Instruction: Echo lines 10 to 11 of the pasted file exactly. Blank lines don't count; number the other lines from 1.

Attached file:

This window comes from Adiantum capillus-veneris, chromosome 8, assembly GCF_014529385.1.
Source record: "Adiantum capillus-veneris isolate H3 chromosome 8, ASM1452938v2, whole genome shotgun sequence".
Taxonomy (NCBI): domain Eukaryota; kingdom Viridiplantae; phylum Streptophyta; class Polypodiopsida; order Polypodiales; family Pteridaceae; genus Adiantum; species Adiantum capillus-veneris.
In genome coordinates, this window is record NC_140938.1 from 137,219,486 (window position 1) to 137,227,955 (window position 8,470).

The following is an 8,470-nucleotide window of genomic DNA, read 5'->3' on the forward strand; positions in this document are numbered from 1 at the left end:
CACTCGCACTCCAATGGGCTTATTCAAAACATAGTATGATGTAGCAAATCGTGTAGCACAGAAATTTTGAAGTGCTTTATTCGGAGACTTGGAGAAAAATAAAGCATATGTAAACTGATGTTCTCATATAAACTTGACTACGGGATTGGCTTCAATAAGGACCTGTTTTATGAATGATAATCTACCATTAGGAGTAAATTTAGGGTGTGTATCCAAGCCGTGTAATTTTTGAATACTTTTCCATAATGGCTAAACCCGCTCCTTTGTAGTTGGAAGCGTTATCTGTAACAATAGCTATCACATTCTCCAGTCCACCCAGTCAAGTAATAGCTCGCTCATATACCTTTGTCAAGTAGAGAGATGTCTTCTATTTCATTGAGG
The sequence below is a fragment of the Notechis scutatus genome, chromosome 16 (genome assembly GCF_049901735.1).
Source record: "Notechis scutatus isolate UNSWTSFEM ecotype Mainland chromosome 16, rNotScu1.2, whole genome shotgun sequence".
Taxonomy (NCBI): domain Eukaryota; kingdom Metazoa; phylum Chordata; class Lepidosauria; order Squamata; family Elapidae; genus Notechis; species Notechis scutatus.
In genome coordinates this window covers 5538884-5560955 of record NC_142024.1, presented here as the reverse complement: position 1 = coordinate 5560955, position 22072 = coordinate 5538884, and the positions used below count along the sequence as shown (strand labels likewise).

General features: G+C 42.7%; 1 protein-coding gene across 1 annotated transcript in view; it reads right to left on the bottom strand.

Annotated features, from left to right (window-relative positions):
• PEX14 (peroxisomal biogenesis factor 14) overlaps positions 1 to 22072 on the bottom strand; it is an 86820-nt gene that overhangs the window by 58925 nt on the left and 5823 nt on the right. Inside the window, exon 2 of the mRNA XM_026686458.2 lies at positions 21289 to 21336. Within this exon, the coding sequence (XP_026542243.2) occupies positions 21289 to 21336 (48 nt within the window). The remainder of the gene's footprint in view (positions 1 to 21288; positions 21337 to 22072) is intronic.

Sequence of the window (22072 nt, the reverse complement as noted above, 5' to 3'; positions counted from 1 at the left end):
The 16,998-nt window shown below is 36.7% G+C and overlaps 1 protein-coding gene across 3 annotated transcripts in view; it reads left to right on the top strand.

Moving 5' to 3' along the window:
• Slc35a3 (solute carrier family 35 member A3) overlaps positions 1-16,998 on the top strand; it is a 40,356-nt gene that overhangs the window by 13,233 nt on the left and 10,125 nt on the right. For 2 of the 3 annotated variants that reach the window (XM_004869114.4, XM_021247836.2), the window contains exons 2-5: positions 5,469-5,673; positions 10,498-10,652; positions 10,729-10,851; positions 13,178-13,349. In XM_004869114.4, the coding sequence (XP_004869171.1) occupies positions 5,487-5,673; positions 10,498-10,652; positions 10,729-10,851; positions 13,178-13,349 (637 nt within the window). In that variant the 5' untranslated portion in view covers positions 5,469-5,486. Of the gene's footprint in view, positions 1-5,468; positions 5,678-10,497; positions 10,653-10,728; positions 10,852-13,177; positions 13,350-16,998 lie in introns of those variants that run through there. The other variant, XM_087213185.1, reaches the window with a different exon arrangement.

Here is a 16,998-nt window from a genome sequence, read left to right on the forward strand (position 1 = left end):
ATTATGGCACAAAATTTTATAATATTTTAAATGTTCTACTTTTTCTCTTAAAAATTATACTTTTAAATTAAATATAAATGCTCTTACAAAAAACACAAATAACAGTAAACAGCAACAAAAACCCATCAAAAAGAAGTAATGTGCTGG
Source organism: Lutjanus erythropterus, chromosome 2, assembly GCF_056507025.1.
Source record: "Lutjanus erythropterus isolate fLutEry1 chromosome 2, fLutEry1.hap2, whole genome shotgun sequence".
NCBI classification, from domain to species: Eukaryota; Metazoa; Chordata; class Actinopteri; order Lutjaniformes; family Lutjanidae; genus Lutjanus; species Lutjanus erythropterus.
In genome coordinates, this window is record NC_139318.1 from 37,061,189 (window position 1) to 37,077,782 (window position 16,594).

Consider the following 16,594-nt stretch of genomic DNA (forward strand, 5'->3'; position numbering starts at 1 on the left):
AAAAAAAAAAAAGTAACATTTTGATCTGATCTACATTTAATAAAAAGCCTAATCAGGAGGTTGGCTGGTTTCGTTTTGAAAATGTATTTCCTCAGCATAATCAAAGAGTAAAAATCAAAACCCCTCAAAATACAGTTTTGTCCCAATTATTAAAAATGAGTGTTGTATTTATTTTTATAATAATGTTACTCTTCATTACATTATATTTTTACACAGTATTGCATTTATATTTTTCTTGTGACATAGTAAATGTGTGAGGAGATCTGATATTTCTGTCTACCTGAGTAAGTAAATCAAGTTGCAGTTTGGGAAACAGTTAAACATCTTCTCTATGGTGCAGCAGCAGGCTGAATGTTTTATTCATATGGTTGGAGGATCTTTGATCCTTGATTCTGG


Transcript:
In genome coordinates this window covers 5538884-5560955 of record NC_142024.1, presented here as the reverse complement: position 1 = coordinate 5560955, position 22072 = coordinate 5538884, and the positions used below count along the sequence as shown (strand labels likewise).

General features: G+C 42.7%; 1 protein-coding gene across 1 annotated transcript in view; it reads right to left on the bottom strand.